We were surprised to spot this crow-sized bird along the shore of the no-name pond the other day. At the time and after checking my references, I am not sure if this is a heron or a bittern (a least bittern is a good possibility from field mark descriptions).
As we approached the hay field at the edge of the forest, we caught sight of a youthful deer eating near a fallen tree. We caught it just as it began to scamper away.
The far bog has been completely filled with what I call duck weed. The frogs seem to like it but I have seen fewer ducks this year at this spot.
Another look at the Madagascal stream during our summer visit. The stream runs more than ten miles from the Madagascal Pond near Lincoln south to the Passadumkeag river. Two hundred years ago, farmers fields ran along both sides. The waterway itself was used to float logs from the forest lands to the north to the mills in Old Town and Bangor.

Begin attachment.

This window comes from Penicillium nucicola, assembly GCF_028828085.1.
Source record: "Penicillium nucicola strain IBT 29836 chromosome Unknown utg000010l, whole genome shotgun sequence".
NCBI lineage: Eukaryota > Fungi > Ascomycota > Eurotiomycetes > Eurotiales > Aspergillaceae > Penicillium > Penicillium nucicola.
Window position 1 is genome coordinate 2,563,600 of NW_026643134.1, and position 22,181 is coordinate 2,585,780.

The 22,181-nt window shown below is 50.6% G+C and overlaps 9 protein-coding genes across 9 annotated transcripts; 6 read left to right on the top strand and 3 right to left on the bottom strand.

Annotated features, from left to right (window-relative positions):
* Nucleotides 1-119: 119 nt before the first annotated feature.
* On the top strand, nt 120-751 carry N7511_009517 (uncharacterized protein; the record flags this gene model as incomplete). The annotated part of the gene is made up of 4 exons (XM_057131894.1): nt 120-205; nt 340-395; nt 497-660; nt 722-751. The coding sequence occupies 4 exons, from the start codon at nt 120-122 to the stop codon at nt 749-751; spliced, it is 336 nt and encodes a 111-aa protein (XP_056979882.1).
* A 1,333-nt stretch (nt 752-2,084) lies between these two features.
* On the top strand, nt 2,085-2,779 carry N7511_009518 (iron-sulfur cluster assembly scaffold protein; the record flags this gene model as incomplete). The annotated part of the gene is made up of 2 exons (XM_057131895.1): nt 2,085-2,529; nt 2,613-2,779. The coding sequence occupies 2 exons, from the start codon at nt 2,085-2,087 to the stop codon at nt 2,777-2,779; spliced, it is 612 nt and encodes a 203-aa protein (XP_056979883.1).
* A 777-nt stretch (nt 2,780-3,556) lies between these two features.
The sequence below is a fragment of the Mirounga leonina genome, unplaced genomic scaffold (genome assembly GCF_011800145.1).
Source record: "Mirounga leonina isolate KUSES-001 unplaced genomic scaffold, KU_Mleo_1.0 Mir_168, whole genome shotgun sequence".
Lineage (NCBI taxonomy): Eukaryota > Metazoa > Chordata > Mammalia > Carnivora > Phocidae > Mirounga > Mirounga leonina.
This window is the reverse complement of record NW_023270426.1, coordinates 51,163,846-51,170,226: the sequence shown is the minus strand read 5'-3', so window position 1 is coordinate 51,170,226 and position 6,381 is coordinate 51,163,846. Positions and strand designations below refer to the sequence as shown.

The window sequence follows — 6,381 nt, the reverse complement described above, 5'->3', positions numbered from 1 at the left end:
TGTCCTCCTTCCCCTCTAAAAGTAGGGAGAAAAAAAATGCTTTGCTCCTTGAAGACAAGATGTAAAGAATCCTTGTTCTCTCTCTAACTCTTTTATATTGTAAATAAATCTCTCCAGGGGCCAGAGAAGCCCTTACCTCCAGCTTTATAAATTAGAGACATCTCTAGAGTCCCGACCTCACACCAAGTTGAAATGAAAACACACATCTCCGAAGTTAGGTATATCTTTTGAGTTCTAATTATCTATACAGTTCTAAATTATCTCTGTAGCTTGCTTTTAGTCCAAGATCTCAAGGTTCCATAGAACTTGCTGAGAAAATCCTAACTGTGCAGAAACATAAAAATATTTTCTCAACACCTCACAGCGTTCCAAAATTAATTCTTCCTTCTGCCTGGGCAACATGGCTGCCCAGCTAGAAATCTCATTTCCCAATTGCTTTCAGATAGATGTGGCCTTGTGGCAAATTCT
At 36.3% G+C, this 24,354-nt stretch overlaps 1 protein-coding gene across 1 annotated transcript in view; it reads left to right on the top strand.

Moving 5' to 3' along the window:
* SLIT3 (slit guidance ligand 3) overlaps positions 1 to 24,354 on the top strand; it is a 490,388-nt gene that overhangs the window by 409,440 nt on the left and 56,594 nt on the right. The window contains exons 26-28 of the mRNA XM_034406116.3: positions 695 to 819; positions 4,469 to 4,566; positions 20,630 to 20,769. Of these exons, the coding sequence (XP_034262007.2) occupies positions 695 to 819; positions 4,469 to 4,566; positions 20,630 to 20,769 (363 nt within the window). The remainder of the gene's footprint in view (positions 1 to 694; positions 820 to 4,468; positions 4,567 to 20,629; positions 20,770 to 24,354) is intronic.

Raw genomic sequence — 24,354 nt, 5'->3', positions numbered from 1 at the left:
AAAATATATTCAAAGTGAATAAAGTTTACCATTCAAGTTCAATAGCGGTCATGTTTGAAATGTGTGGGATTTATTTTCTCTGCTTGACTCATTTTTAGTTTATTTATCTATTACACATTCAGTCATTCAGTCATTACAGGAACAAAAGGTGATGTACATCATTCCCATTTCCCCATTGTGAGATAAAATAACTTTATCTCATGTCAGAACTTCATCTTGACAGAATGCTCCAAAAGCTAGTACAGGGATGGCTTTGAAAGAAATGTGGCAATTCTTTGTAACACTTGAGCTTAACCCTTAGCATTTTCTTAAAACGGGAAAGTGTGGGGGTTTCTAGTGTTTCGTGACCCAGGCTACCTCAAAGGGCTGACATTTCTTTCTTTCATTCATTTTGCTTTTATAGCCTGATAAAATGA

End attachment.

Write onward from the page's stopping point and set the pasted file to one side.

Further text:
Heading north on the Madagascal stream toward its source, we encountered several beaver dams. This one was so substantial, we decided it was time to turn around and head back to camp. It is a good example of the work “nature’s engineers” are capable of.
Along the Madagascal stream in the Maine woods near Grand Falls township, we caught this muskrat about to enter his den.